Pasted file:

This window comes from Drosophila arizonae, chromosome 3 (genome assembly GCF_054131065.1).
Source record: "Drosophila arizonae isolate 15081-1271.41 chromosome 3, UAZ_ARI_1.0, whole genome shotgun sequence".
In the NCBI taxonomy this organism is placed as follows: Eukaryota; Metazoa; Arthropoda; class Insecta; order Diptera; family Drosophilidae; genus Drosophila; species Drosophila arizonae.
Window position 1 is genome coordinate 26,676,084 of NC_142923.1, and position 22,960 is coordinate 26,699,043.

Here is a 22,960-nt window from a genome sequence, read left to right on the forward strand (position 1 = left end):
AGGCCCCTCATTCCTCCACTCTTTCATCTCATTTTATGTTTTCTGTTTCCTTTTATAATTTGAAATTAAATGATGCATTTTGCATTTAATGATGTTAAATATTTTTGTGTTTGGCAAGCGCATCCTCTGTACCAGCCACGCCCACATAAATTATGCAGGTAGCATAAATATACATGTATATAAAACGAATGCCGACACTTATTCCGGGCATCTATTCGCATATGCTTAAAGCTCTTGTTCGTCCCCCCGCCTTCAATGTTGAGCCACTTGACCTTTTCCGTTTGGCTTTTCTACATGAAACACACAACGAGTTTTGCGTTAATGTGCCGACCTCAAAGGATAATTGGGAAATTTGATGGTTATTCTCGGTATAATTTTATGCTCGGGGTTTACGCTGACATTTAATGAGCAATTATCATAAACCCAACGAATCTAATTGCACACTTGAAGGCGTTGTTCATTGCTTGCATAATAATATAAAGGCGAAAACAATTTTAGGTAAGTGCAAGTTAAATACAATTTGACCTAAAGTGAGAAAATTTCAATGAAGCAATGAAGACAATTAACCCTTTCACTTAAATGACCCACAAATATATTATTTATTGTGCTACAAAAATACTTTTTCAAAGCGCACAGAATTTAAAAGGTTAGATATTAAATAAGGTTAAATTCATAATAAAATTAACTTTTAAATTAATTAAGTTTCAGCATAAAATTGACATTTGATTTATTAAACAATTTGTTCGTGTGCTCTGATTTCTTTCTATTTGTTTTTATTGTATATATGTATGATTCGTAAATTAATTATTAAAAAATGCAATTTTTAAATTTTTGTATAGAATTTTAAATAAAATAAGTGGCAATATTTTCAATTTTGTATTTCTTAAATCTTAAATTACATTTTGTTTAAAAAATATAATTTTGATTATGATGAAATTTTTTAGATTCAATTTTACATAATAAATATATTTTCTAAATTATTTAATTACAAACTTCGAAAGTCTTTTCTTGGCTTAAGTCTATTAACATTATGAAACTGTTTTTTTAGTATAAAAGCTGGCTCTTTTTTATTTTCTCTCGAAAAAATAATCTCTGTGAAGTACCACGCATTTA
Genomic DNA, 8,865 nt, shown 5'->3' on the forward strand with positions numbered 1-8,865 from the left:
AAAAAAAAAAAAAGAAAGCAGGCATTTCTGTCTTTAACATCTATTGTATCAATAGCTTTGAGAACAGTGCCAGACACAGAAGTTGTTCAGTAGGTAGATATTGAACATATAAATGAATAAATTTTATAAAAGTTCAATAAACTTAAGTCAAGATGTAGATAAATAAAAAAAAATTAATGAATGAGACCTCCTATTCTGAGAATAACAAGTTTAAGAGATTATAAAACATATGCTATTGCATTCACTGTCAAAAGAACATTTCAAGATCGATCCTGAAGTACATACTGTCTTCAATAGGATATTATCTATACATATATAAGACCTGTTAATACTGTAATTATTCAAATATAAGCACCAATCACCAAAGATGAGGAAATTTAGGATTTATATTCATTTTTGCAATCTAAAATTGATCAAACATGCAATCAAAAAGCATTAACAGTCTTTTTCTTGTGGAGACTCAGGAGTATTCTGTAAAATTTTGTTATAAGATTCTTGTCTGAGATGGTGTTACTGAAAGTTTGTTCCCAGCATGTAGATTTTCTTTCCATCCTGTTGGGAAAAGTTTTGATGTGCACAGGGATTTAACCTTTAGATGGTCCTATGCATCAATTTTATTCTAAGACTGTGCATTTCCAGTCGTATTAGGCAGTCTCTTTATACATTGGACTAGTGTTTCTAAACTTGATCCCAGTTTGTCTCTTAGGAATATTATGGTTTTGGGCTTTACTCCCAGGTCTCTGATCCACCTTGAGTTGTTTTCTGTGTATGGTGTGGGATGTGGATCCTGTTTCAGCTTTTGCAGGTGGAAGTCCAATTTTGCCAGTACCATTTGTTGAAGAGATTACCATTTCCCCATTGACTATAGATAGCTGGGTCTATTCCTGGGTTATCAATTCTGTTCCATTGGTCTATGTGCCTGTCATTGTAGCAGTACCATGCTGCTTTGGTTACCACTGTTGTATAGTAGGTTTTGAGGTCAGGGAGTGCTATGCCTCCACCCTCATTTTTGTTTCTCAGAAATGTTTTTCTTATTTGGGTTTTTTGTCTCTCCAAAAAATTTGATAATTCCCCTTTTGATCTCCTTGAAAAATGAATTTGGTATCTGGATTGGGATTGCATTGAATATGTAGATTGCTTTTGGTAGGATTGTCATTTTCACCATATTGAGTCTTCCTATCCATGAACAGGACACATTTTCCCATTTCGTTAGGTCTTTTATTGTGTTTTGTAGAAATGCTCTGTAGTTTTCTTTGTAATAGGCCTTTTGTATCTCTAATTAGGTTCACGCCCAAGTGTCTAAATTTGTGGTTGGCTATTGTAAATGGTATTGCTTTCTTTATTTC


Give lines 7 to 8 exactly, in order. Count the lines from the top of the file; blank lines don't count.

Genomic DNA, 8,865 nt, shown 5'->3' on the forward strand with positions numbered 1-8,865 from the left:
AAAAAAAAAAAAAGAAAGCAGGCATTTCTGTCTTTAACATCTATTGTATCAATAGCTTTGAGAACAGTGCCAGACACAGAAGTTGTTCAGTAGGTAGATATTGAACATATAAATGAATAAATTTTATAAAAGTTCAATAAACTTAAGTCAAGATGTAGATAAATAAAAAAAAATTAATGAATGAGACCTCCTATTCTGAGAATAACAAGTTTAAGAGATTATAAAACATATGCTATTGCATTCACTGTCAAAAGAACATTTCAAGATCGATCCTGAAGTACATACTGTCTTCAATAGGATATTATCTATACATATATAAGACCTGTTAATACTGTAATTATTCAAATATAAGCACCAATCACCAAAGATGAGGAAATTTAGGATTTATATTCATTTTTGCAATCTAAAATTGATCAAACATGCAATCAAAAAGCATTAACAGTCTTTTTCTTGTGGAGACTCAGGAGTATTCTGTAAAATTTTGTTATAAGATTCTTGTCTGAGATGGTGTTACTGAAAGTTTGTTCCCAGCATGTAGATTTTCTTTCCATCCTGTTGGGAAAAGTTTTGATGTGCACAGGGATTTAACCTTTAGATGGTCCTATGCATCAATTTTATTCTAAGACTGTGCATTTCCAGTCGTATTAGGCAGTCTCTTTATACATTGGACTAGTGTTTCTAAACTTGATCCCAGTTTGTCTCTTAGGAATATTATGGTTTTGGGCTTTACTCCCAGGTCTCTGATCCACCTTGAGTTGTTTTCTGTGTATGGTGTGGGATGTGGATCCTGTTTCAGCTTTTGCAGGTGGAAGTCCAATTTTGCCAGTACCATTTGTTGAAGAGATTACCATTTCCCCATTGACTATAGATAGCTGGGTCTATTCCTGGGTTATCAATTCTGTTCCATTGGTCTATGTGCCTGTCATTGTAGCAGTACCATGCTGCTTTGGTTACCACTGTTGTATAGTAGGTTTTGAGGTCAGGGAGTGCTATGCCTCCACCCTCATTTTTGTTTCTCAGAAATGTTTTTCTTATTTGGGTTTTTTGTCTCTCCAAAAAATTTGATAATTCCCCTTTTGATCTCCTTGAAAAATGAATTTGGTATCTGGATTGGGATTGCATTGAATATGTAGATTGCTTTTGGTAGGATTGTCATTTTCACCATATTGAGTCTTCCTATCCATGAACAGGACACATTTTCCCATTTCGTTAGGTCTTTTATTGTGTTTTGTAGAAATGCTCTGTAGTTTTCTTTGTAATAGGCCTTTTGTATCTCTAATTAGGTTCACGCCCAAGTGTCTAAATTTGTGGTTGGCTATTGTAAATGGTATTGCTTTCTTTATTTC